having a bill or beak, especially one of a specified kind, shape, color, etc. (usually used in combination): a yellow-billed magpie.
- un·billed, adjective
- billed , build
Dictionary.com Unabridged Based on the Random House Unabridged Dictionary, © Random House, Inc. 2023
How to use billed in a sentence
If you read the reactions, she was billed as ‘Beauty and Brains.’Why Was Bess Myerson the First and Last Jewish Miss America? | Emily Shire | January 7, 2015 | THE DAILY BEAST
The entire weekend was billed as a celebration of “the cultural community inspired by the legacy of Hip Hop [sic].”It Was All a Dream: Drama, Bullshit, and the Rebirth of The Source Magazine | Alex Suskind | October 14, 2014 | THE DAILY BEAST
Haskell was also the second-billed executive producer of last weekend's telecast.
Further, Blackwater was found to have over-billed the State Department by manipulating records.
It was billed as a performance by “two of the biggest stars in musical history,” and fans were not disappointed.Michael Jackson's Crazy Billboard Awards Performance and More Hologram Wins and Fails (VIDEO) | The Daily Beast | May 19, 2014 | THE DAILY BEAST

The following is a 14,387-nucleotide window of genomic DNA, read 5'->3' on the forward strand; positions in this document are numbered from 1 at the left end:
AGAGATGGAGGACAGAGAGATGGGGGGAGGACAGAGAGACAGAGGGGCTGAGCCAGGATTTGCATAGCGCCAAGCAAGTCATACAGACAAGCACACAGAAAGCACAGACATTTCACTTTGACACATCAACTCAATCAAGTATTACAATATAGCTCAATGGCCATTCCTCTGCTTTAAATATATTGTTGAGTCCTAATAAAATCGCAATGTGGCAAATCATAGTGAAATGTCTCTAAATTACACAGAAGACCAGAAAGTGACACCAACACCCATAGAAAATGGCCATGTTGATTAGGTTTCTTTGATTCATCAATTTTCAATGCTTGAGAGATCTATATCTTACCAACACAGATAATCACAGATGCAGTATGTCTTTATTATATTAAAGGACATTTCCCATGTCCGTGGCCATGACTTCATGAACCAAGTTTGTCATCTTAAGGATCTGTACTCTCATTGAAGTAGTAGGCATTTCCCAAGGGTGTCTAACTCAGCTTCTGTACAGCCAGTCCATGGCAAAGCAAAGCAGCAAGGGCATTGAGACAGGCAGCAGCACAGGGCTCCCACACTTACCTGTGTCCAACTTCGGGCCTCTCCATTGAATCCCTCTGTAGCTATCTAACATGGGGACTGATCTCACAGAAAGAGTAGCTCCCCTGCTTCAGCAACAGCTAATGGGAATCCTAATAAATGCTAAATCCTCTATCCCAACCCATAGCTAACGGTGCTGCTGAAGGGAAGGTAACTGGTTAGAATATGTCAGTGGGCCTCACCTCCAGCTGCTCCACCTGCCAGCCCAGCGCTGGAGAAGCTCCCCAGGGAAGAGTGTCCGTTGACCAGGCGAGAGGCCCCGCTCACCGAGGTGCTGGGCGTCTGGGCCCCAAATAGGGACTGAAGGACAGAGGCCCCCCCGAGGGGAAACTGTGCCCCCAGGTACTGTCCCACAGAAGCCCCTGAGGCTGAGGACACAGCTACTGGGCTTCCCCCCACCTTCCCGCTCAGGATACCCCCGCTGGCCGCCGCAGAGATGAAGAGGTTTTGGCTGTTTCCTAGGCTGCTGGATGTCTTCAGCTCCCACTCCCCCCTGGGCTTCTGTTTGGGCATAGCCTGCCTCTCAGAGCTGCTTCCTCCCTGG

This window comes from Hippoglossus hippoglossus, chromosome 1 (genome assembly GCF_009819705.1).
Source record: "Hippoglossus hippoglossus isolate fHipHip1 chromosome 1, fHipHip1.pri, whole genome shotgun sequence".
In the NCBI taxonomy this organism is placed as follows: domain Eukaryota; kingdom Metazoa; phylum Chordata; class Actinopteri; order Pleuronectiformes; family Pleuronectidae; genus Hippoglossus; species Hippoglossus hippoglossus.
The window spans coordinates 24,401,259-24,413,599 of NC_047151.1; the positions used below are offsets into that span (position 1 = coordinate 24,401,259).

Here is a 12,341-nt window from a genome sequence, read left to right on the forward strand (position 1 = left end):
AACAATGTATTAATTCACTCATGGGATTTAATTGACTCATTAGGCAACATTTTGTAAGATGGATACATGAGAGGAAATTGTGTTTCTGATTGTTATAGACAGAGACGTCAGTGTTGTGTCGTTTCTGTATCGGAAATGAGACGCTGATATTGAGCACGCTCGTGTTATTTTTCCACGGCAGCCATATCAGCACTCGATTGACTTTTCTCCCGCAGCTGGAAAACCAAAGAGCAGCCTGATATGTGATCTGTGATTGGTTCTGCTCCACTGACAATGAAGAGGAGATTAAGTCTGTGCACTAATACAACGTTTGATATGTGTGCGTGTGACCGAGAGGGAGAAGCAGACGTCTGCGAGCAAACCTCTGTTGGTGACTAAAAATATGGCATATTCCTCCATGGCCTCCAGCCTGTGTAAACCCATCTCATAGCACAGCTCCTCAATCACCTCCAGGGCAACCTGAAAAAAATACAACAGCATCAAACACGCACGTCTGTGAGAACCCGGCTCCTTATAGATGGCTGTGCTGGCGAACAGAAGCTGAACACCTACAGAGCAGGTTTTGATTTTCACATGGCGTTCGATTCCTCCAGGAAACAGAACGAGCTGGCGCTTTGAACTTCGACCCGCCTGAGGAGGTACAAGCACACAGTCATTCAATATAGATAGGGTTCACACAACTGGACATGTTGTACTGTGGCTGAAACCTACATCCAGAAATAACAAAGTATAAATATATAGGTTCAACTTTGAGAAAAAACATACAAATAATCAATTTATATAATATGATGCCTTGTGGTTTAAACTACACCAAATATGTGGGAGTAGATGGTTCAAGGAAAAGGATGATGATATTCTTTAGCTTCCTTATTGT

My next duty was to see that every one of the 150 consignees received the goods that were billed to him.My Life in Many States and in Foreign Lands | George Francis Train
No, but they claim to take our goods billed for any French port, and as many men as they choose to call English.The Red City | S. Weir Mitchell
The large-billed water-thrush is much the superior songster, but the present species has a very bright and cheerful strain.A Year in the Fields | John Burroughs
The town was billed, the daily press was worked in true circus fashion, the crowd came and expressed various opinions.
The long-billed curlew, or sickle bill as it is often called, is a plentiful resident in all suitable localities.Game Birds and Game Fishes of the Pacific Coast | Harry Thom Payne